our tree this year has a garland fashioned from leftover wedding bells...
Last year, I had surgery for Christmas. The surgery took place on December 5, so it thoroughly knocked out the whole month.
As a result, I did very little in the way of traditional preparations and celebrations in December.
At the same time, we'd lost our children in a westward move. Suddenly, for the first time ever, there were no Christmas parties, no Christmas concerts, no Christmas cookie exchanges. We did not need to dig out the old Santa hat, not even once, which was a good thing, since I don't think it made it here from New York.
In the end, the kids came home. Jon and Lulu procured for us a funny little furry tree.
Shannon made cookies. There were family meals, and gifts (haha, we just gave them envelopes of cash) and Christmas carols.
What I'm trying to say is, Christmas came anyway. Like the Whos down in Whoville, we celebrated Christmas with very little embellishment, but it was lovely just the same.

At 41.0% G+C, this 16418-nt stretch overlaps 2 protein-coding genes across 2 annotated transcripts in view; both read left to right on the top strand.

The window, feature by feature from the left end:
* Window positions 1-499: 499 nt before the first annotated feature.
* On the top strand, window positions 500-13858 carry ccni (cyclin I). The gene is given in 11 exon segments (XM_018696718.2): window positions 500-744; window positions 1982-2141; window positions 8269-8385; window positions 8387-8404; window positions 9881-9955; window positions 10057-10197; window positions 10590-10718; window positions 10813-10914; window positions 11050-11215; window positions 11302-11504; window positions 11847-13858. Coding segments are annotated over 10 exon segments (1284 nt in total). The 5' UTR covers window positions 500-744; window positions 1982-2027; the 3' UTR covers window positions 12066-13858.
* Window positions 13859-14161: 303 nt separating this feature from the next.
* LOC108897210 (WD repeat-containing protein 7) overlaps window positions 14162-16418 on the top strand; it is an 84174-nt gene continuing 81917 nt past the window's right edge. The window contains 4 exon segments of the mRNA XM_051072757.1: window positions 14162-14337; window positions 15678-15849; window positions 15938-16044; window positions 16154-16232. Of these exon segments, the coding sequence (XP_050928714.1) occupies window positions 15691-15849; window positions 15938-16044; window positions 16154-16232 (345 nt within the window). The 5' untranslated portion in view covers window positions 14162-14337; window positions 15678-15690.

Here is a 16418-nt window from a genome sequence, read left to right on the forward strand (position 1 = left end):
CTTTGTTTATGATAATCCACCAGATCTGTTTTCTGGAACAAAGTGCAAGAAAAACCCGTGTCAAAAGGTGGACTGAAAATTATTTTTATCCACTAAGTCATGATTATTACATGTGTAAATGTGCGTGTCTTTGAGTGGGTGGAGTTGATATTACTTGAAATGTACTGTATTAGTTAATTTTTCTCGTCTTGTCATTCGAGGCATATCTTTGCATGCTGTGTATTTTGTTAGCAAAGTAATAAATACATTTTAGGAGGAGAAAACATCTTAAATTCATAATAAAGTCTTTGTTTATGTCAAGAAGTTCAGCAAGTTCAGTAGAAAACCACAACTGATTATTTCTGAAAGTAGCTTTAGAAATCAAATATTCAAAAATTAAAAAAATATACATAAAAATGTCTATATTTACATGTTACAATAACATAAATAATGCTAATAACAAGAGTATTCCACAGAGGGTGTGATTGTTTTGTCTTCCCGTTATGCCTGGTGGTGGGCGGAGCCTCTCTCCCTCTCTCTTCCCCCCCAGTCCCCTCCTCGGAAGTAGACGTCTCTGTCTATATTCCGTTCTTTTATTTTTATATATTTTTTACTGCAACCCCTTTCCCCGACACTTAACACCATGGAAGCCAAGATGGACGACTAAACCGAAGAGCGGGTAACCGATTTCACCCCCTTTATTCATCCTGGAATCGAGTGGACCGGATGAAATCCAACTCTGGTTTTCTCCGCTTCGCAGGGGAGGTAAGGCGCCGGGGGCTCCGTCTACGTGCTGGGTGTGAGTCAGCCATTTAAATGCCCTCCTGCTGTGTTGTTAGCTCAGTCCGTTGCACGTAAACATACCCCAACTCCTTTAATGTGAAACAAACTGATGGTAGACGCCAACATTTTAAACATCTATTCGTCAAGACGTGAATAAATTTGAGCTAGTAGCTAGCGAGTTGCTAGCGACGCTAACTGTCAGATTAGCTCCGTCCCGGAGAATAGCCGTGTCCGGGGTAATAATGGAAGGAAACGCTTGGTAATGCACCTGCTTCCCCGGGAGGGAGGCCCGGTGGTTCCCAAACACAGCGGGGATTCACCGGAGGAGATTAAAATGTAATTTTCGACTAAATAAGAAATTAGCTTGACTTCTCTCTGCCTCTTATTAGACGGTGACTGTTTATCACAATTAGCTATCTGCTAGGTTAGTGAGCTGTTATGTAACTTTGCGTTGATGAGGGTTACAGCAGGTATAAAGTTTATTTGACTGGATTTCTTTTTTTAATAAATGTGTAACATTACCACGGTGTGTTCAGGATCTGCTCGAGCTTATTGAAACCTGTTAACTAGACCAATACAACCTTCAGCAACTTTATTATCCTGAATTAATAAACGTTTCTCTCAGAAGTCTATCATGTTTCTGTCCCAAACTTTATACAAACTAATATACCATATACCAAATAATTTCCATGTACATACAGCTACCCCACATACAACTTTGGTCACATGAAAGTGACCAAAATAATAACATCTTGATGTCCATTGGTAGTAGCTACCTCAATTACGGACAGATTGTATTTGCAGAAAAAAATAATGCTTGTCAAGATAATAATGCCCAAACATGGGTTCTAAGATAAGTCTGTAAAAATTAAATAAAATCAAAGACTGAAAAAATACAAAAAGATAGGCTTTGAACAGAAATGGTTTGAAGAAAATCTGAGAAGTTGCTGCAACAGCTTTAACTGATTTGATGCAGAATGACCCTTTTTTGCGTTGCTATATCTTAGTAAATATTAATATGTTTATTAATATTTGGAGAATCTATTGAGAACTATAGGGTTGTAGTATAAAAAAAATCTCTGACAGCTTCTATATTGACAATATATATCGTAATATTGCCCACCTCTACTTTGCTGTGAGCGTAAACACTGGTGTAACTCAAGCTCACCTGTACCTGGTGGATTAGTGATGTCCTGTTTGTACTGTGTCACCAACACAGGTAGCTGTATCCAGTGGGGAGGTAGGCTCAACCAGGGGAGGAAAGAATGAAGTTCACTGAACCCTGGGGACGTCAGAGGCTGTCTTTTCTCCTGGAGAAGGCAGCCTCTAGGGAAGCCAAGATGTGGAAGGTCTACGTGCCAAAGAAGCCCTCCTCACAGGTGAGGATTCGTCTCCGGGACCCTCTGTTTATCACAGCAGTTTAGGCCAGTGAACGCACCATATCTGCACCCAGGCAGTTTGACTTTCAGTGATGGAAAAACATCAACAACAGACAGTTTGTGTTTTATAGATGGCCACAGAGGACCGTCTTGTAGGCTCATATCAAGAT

No, we didn't feast on rich foods, or fill two dumpsters with remnants of wrapping paper. I did not send cards. The outside of our home was unadorned. In fact, we didn't even have a solid church affiliation at the time, although I'm not sure how much it mattered, as churches here, unlike in New York, do not major in Christmas Eve services.
What do you "need" to have Christmas?
Rock bottom, all you need is your Bible open at Luke 2 and a grateful heart.
If you want just a smidge more than that, try for a little tree, simply decorated, or a few boughs of evergreen. A candle or two, lit. A recording of Christmas hymns. Maybe a candy cane. Voila! Christmas.
I was deeply encouraged last year, to see how little it actually requires to make Christmas swell in one's heart.
This year, I am enjoying "doing Christmas" more than I have enjoyed it in a very long time.
Take a year off now and then. Christmas will come just the same, and you'll be all the fresher the next time it rolls around!